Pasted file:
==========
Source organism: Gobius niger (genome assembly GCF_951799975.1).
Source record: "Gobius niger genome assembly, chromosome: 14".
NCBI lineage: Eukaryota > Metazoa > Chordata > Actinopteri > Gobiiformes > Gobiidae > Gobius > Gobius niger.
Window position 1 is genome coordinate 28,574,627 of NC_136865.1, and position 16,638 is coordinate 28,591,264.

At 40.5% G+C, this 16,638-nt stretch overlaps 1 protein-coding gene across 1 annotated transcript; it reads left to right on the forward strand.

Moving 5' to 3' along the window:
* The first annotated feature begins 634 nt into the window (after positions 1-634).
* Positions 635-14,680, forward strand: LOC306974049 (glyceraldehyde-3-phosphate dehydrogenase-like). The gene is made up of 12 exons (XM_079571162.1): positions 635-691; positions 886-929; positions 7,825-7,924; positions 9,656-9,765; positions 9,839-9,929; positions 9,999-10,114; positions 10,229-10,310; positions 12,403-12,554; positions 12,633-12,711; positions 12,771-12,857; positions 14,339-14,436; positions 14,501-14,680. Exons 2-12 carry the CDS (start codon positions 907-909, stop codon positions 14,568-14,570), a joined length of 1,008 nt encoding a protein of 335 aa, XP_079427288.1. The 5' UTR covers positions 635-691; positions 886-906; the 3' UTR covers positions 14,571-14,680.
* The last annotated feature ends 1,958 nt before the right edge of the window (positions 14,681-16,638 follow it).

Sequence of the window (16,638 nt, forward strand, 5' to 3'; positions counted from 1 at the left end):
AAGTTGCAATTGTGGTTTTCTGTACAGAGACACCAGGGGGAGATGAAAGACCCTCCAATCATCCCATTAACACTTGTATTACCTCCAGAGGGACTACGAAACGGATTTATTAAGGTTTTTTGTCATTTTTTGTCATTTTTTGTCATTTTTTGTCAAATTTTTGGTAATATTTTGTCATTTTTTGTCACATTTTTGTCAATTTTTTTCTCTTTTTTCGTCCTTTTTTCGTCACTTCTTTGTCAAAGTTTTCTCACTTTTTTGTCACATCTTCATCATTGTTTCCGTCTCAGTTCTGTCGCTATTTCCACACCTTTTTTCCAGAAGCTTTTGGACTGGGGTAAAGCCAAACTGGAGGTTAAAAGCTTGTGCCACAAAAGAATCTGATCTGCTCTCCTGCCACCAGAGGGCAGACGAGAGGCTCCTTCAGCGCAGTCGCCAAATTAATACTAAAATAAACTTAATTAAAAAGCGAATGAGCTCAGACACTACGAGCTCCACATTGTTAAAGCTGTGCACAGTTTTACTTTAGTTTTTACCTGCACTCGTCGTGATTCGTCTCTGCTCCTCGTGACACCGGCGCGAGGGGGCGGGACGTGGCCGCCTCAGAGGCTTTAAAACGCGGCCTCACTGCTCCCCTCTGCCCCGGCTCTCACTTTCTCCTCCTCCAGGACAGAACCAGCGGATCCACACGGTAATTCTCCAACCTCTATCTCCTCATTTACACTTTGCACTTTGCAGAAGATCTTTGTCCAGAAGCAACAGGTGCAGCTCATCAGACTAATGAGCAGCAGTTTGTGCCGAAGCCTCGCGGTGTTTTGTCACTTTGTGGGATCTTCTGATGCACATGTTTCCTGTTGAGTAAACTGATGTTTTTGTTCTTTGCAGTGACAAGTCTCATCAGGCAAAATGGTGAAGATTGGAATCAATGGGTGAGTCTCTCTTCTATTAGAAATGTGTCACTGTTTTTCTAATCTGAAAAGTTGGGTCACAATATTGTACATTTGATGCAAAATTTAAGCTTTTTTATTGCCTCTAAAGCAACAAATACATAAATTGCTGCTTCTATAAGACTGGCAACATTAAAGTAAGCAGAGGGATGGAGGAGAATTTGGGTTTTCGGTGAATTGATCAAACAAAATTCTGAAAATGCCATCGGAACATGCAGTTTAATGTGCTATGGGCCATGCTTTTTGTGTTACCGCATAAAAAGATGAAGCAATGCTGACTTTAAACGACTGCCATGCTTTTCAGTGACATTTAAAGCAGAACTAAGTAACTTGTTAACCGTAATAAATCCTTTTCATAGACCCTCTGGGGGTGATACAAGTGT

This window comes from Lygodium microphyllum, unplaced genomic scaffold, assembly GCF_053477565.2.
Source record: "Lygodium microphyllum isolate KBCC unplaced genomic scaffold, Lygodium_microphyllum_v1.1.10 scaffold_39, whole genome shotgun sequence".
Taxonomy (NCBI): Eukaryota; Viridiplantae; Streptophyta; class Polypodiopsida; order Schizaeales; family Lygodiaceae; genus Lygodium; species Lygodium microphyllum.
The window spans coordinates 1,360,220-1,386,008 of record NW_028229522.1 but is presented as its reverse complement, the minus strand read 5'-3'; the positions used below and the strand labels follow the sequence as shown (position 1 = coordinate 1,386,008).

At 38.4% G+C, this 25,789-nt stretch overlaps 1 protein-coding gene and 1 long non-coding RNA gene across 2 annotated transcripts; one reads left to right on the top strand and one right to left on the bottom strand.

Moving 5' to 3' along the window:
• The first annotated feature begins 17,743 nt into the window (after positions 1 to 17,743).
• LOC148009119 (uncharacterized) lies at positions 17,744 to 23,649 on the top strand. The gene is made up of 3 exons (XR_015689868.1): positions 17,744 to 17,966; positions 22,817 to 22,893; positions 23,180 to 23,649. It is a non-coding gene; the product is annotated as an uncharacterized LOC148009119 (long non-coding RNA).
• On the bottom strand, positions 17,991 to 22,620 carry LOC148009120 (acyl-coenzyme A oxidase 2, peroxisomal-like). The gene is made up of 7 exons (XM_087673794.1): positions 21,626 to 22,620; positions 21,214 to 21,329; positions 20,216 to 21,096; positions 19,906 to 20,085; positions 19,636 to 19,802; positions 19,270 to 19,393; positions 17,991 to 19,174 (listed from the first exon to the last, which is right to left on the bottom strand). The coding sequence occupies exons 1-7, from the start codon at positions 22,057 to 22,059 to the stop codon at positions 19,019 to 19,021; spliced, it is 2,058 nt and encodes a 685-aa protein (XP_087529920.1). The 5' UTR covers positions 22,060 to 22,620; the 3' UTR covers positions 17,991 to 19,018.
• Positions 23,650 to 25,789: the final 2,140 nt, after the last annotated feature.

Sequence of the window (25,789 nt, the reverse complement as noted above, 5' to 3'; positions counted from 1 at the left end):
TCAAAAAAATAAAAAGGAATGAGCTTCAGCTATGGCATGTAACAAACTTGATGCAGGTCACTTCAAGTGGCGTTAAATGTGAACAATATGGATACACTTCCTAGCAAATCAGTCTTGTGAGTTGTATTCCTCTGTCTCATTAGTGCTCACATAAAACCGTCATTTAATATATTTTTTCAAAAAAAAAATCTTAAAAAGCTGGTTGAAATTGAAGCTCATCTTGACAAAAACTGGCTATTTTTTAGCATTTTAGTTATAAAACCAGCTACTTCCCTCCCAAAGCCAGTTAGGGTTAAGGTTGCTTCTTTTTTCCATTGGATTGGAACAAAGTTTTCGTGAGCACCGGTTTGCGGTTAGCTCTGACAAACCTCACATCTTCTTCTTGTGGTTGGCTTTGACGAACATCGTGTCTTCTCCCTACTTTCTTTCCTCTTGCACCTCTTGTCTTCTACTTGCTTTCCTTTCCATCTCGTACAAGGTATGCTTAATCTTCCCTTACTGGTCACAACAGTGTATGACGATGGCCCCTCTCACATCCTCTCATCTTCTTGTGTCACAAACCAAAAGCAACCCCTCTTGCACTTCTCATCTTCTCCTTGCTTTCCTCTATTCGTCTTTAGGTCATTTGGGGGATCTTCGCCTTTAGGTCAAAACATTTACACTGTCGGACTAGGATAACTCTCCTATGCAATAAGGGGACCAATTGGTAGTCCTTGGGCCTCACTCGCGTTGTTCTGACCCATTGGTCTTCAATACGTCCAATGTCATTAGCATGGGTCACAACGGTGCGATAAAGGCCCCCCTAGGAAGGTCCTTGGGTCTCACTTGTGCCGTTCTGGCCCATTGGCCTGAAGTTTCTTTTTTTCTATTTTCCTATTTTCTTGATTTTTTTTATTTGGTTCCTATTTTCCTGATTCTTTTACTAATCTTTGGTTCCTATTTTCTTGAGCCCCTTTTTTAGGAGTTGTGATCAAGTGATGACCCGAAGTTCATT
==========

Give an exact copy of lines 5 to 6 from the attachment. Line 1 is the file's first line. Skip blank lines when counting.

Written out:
At 40.5% G+C, this 16,638-nt stretch overlaps 1 protein-coding gene across 1 annotated transcript; it reads left to right on the forward strand.

Moving 5' to 3' along the window: